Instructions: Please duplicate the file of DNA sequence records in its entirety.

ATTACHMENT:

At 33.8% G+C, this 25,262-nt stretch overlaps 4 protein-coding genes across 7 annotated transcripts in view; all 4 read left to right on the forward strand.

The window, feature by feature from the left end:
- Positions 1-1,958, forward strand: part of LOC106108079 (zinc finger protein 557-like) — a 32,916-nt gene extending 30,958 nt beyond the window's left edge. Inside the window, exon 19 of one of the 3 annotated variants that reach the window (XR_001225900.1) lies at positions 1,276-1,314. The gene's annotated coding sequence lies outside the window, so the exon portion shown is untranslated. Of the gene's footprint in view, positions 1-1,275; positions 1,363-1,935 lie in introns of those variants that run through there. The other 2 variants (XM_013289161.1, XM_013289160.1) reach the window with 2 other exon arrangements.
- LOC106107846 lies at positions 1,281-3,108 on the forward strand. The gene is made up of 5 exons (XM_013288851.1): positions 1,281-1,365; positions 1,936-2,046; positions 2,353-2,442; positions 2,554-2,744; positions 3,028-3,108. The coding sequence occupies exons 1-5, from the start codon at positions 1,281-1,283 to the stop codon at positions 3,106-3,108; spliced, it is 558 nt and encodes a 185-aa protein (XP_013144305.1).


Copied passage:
At 33.8% G+C, this 25,262-nt stretch overlaps 4 protein-coding genes across 7 annotated transcripts in view; all 4 read left to right on the forward strand.

The window, feature by feature from the left end:
- Positions 1-1,958, forward strand: part of LOC106108079 (zinc finger protein 557-like) — a 32,916-nt gene extending 30,958 nt beyond the window's left edge. Inside the window, exon 19 of one of the 3 annotated variants that reach the window (XR_001225900.1) lies at positions 1,276-1,314. The gene's annotated coding sequence lies outside the window, so the exon portion shown is untranslated. Of the gene's footprint in view, positions 1-1,275; positions 1,363-1,935 lie in introns of those variants that run through there. The other 2 variants (XM_013289161.1, XM_013289160.1) reach the window with 2 other exon arrangements.
- LOC106107846 lies at positions 1,281-3,108 on the forward strand. The gene is made up of 5 exons (XM_013288851.1): positions 1,281-1,365; positions 1,936-2,046; positions 2,353-2,442; positions 2,554-2,744; positions 3,028-3,108. The coding sequence occupies exons 1-5, from the start codon at positions 1,281-1,283 to the stop codon at positions 3,106-3,108; spliced, it is 558 nt and encodes a 185-aa protein (XP_013144305.1).